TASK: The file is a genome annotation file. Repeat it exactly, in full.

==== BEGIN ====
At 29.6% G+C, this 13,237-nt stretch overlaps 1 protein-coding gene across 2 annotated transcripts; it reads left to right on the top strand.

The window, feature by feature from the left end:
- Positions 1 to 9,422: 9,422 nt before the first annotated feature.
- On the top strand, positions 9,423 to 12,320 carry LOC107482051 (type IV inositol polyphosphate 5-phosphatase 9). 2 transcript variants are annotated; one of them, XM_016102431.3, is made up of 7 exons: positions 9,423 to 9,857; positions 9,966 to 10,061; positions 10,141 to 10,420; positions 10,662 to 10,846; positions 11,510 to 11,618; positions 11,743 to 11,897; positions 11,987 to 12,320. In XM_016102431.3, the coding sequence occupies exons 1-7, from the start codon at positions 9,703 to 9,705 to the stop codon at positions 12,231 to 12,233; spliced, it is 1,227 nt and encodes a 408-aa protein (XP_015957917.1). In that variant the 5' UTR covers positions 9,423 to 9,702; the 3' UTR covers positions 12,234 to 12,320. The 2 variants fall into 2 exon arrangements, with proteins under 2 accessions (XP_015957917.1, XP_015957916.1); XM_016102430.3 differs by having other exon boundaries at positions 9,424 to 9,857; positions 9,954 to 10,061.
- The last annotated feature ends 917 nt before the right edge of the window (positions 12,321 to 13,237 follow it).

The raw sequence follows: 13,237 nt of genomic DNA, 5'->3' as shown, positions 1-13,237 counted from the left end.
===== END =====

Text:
At 29.6% G+C, this 13,237-nt stretch overlaps 1 protein-coding gene across 2 annotated transcripts; it reads left to right on the top strand.

The window, feature by feature from the left end:
- Positions 1 to 9,422: 9,422 nt before the first annotated feature.
- On the top strand, positions 9,423 to 12,320 carry LOC107482051 (type IV inositol polyphosphate 5-phosphatase 9). 2 transcript variants are annotated; one of them, XM_016102431.3, is made up of 7 exons: positions 9,423 to 9,857; positions 9,966 to 10,061; positions 10,141 to 10,420; positions 10,662 to 10,846; positions 11,510 to 11,618; positions 11,743 to 11,897; positions 11,987 to 12,320. In XM_016102431.3, the coding sequence occupies exons 1-7, from the start codon at positions 9,703 to 9,705 to the stop codon at positions 12,231 to 12,233; spliced, it is 1,227 nt and encodes a 408-aa protein (XP_015957917.1). In that variant the 5' UTR covers positions 9,423 to 9,702; the 3' UTR covers positions 12,234 to 12,320. The 2 variants fall into 2 exon arrangements, with proteins under 2 accessions (XP_015957917.1, XP_015957916.1); XM_016102430.3 differs by having other exon boundaries at positions 9,424 to 9,857; positions 9,954 to 10,061.
- The last annotated feature ends 917 nt before the right edge of the window (positions 12,321 to 13,237 follow it).

The raw sequence follows: 13,237 nt of genomic DNA, 5'->3' as shown, positions 1-13,237 counted from the left end.